80 Years Ago in Pop Culture: Drive In and Watch a Movie

Richard Hollingshead opened the first outdoor movie theater in Camden, New Jersey on June 6 eighty years ago. 1933 was the height of the Great Depression, when 25% of the U.S. population was unemployed.  A can of Campbell soup cost ten cents.  So did a gallon of gasoline.SnackBarAd

Movie tickets cost fifty-one cents.  Hollingshead charged a quarter a car plus a quarter per person, with no group paying more than a dollar.  So that those in the back had as good a view as those in front, he graded the lot at a five percent incline.

Hollingshead called his business Park-in Theaters.  He advertised as entertainment for the whole family, “regardless of how noisy the children are,” and no one had to leave their car unless they had a yen for popcorn and a Coke.  The concept caught on.

By 1946 there were three hundred drive-ins across the country.  By 1957 there were six thousand with a weekly audience of thirty-five million.  The growth paralleled the movement to suburbia, the increase in car ownership, and a shortage of baby sitters.

The smallest theaters accommodated fifty automobiles.  One of the largest, the All-Weather Drive-In Theater in Copiague, New York, had room for 2,500 cars.  It also offered an amusement park for frisky kids, a cafeteria serving hot dogs and pizza for randy teenagers, and an indoor, air-conditioned theater for anyone seeking relief on a hot summer night.  Needless to say, no one was ever bored, went hungry, or wilted from the humidity.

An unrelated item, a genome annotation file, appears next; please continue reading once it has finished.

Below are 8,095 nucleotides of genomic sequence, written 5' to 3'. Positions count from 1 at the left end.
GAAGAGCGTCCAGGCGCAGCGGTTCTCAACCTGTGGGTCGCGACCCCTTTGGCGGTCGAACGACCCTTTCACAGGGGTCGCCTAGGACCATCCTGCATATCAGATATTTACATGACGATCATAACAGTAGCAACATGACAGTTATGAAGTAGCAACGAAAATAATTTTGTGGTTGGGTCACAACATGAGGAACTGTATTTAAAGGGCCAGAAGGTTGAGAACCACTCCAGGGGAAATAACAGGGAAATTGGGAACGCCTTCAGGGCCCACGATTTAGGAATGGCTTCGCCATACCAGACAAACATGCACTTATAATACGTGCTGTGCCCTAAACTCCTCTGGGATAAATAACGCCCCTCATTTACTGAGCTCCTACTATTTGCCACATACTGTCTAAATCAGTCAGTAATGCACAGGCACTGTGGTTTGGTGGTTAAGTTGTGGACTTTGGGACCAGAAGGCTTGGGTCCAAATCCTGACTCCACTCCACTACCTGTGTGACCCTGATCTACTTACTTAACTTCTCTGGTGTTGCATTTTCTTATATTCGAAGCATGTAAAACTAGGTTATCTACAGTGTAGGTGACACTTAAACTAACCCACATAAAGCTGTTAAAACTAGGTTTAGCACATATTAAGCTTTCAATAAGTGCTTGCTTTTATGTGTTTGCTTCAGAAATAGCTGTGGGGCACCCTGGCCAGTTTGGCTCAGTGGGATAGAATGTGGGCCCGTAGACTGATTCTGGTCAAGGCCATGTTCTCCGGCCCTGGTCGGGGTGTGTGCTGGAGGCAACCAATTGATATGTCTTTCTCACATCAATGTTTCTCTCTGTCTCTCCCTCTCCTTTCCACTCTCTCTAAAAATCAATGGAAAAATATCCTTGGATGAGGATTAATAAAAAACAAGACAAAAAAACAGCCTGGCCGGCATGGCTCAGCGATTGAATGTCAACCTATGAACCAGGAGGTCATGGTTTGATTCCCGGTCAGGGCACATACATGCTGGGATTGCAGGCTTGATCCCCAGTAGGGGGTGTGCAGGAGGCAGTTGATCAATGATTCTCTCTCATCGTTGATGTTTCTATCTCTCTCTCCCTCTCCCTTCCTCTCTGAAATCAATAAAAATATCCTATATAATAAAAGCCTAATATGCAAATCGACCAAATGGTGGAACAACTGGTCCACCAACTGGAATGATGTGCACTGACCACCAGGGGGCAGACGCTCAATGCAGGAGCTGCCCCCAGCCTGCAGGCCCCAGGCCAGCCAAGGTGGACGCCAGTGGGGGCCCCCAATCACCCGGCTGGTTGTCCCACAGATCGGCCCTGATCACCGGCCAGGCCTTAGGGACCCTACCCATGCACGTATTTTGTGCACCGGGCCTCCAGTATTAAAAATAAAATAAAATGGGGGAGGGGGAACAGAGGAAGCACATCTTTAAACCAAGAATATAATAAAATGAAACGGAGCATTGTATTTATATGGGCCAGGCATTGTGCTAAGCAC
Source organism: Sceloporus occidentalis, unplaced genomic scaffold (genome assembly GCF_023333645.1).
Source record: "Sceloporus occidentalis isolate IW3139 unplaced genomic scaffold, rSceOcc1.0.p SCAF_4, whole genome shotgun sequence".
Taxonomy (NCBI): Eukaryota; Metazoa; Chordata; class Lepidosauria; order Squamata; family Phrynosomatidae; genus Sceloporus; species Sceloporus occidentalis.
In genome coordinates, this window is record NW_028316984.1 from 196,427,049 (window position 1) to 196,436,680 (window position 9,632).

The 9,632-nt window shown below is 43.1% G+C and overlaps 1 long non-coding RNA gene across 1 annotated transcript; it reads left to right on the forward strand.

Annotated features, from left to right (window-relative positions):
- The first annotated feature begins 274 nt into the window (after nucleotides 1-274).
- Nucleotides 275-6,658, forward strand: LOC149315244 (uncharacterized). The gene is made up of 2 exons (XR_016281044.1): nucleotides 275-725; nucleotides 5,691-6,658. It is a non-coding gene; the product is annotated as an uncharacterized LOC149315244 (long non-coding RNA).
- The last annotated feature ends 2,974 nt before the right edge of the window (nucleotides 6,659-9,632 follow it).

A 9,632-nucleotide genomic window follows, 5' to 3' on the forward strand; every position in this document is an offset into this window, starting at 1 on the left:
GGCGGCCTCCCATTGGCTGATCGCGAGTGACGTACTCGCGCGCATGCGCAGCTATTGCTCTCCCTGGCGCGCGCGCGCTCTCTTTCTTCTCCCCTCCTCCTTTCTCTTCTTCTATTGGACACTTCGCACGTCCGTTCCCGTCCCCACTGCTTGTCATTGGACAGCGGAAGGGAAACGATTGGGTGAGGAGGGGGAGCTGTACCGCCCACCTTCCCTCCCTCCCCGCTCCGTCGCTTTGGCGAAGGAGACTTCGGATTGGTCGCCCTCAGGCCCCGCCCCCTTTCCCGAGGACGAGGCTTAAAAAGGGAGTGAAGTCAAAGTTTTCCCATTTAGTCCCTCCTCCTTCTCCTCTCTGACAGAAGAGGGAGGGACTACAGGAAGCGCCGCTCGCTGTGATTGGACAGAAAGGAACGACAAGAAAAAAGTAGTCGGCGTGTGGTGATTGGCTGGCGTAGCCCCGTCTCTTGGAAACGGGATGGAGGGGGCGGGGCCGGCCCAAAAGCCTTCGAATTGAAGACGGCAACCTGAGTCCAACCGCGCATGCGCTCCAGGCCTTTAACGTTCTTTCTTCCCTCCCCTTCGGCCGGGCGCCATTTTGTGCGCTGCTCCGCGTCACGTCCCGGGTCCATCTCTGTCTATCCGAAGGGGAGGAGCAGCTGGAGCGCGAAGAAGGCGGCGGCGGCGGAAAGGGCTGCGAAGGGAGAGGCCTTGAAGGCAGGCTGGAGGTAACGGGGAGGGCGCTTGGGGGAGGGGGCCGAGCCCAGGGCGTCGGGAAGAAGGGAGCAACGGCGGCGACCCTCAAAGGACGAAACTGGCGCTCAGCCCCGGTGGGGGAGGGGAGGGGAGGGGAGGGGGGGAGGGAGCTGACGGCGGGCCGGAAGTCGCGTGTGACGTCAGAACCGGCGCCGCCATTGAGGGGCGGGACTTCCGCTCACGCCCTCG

Decades later drive-ins have pretty much gone the way of landline telephones, done in by technology. First color televisions, followed by video players and DVDs, captured the audience’s attention.  Today theater owners find it too expensive to switch to digital equipment for a shrinking number of viewers who would rather stay home and pop Orville Redenbacher in the microwave than go out.

But, for anyone craving a trip down memory lane, some drive-ins are still around, many with multiple screens.  Coast to coast there’s the Randall Drive-in In Bethel, Maine and the Mayfield Road in Chardon, Ohio.  At the South Bay Theater near San Diego, Iron Man 3, Fast & Furious 6, and The Hangover Part 3 are playing.  Grown Ups 2 is coming soon!

For an Ozoner, that’s anyone who enjoys watching a movie under the stars, it’s going to be a great summer.

© 2013 Susan Marg – All Rights Reserved

And a Google doodle:


  1. linda hersch says:

    did anyone go to the drive in to watch the movie?

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